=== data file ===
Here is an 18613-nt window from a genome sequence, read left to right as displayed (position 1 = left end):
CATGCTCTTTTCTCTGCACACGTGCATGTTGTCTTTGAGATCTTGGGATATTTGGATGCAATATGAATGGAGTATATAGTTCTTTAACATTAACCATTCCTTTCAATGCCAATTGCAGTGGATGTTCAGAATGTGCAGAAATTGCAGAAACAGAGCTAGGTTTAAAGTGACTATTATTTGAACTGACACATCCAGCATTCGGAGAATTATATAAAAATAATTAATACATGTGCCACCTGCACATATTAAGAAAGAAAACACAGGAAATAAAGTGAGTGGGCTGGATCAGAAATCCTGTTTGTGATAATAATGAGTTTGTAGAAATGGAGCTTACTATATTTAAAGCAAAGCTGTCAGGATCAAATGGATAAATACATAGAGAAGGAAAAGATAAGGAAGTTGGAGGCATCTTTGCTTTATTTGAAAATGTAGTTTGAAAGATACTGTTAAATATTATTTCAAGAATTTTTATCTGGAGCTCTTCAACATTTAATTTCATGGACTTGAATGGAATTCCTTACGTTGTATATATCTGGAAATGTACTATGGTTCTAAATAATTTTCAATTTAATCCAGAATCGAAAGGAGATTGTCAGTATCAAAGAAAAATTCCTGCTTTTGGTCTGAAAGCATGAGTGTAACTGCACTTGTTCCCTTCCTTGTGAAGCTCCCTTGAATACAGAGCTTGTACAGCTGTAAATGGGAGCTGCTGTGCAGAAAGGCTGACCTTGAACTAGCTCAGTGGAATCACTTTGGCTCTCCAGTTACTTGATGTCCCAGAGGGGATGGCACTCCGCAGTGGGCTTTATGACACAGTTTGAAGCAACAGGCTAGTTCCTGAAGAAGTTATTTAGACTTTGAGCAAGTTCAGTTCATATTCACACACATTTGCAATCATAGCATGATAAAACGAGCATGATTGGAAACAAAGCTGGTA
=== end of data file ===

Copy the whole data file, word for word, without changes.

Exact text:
Here is an 18613-nt window from a genome sequence, read left to right as displayed (position 1 = left end):
CATGCTCTTTTCTCTGCACACGTGCATGTTGTCTTTGAGATCTTGGGATATTTGGATGCAATATGAATGGAGTATATAGTTCTTTAACATTAACCATTCCTTTCAATGCCAATTGCAGTGGATGTTCAGAATGTGCAGAAATTGCAGAAACAGAGCTAGGTTTAAAGTGACTATTATTTGAACTGACACATCCAGCATTCGGAGAATTATATAAAAATAATTAATACATGTGCCACCTGCACATATTAAGAAAGAAAACACAGGAAATAAAGTGAGTGGGCTGGATCAGAAATCCTGTTTGTGATAATAATGAGTTTGTAGAAATGGAGCTTACTATATTTAAAGCAAAGCTGTCAGGATCAAATGGATAAATACATAGAGAAGGAAAAGATAAGGAAGTTGGAGGCATCTTTGCTTTATTTGAAAATGTAGTTTGAAAGATACTGTTAAATATTATTTCAAGAATTTTTATCTGGAGCTCTTCAACATTTAATTTCATGGACTTGAATGGAATTCCTTACGTTGTATATATCTGGAAATGTACTATGGTTCTAAATAATTTTCAATTTAATCCAGAATCGAAAGGAGATTGTCAGTATCAAAGAAAAATTCCTGCTTTTGGTCTGAAAGCATGAGTGTAACTGCACTTGTTCCCTTCCTTGTGAAGCTCCCTTGAATACAGAGCTTGTACAGCTGTAAATGGGAGCTGCTGTGCAGAAAGGCTGACCTTGAACTAGCTCAGTGGAATCACTTTGGCTCTCCAGTTACTTGATGTCCCAGAGGGGATGGCACTCCGCAGTGGGCTTTATGACACAGTTTGAAGCAACAGGCTAGTTCCTGAAGAAGTTATTTAGACTTTGAGCAAGTTCAGTTCATATTCACACACATTTGCAATCATAGCATGATAAAACGAGCATGATTGGAAACAAAGCTGGTA